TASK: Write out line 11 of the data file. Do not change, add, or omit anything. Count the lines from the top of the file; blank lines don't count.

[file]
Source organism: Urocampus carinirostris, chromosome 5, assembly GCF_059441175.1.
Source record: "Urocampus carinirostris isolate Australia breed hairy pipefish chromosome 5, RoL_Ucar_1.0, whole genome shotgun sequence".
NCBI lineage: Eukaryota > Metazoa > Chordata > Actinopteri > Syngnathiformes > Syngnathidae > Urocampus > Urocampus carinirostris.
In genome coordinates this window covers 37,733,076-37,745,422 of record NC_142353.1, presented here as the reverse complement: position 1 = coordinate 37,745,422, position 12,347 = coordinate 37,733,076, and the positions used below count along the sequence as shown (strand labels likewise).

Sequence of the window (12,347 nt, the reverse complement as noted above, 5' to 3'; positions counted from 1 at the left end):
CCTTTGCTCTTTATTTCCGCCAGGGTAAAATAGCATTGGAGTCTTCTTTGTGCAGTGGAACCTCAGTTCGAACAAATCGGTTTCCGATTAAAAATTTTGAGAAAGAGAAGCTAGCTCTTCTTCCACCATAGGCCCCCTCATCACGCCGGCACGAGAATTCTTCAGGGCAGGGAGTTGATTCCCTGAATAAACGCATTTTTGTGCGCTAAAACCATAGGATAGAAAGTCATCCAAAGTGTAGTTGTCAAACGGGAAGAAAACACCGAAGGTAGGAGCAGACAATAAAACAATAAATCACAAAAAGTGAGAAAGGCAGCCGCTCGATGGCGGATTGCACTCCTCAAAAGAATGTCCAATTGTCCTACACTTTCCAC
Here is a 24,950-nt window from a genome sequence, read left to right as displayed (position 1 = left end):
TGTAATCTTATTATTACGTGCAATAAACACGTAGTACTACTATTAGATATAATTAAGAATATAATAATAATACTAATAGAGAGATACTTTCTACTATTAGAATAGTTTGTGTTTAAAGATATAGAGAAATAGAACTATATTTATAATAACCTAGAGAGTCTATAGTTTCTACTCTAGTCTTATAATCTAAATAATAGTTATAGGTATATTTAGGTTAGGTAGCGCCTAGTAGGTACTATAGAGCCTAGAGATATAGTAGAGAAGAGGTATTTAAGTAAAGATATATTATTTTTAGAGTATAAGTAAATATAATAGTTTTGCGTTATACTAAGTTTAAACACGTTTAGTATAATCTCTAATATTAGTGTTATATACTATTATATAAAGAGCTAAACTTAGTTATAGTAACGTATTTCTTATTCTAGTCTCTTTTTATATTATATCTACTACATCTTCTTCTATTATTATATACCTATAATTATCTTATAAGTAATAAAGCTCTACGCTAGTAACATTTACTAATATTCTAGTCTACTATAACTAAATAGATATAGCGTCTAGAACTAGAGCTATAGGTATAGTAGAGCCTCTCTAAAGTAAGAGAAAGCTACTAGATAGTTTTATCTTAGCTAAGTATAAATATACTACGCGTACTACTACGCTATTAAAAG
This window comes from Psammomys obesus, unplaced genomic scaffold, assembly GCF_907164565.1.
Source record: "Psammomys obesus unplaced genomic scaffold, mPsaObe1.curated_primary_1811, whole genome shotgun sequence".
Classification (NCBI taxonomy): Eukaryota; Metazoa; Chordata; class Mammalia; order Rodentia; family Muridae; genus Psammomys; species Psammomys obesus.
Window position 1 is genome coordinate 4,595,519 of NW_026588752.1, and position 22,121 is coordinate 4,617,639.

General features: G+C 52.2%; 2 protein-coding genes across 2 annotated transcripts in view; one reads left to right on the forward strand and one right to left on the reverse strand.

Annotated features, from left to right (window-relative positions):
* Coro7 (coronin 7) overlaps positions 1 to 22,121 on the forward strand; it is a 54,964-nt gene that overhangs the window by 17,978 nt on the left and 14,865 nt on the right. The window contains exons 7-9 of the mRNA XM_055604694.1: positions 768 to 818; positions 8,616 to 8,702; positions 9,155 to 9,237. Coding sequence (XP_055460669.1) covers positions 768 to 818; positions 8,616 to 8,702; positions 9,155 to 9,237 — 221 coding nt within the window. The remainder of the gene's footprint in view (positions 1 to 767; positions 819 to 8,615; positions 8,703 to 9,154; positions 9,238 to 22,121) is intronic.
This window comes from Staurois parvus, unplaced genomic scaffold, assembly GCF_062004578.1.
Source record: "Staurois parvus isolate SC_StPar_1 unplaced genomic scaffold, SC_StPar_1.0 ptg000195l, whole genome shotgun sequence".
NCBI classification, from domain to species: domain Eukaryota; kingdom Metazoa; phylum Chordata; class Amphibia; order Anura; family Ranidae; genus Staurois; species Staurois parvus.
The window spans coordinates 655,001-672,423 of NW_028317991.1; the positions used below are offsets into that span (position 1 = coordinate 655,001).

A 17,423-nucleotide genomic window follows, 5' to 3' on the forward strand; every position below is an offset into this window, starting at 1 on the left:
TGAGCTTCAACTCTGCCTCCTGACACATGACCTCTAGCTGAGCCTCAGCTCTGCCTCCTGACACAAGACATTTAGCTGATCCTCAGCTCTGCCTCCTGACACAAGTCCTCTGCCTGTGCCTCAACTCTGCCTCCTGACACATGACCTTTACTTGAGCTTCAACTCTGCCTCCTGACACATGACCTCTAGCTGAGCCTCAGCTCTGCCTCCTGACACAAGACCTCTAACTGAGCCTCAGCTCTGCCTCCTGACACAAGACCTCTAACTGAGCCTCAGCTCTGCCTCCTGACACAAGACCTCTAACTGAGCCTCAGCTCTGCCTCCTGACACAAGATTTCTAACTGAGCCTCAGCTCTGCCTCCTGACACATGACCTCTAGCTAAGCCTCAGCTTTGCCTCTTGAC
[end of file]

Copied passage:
Classification (NCBI taxonomy): Eukaryota; Metazoa; Chordata; class Mammalia; order Rodentia; family Muridae; genus Psammomys; species Psammomys obesus.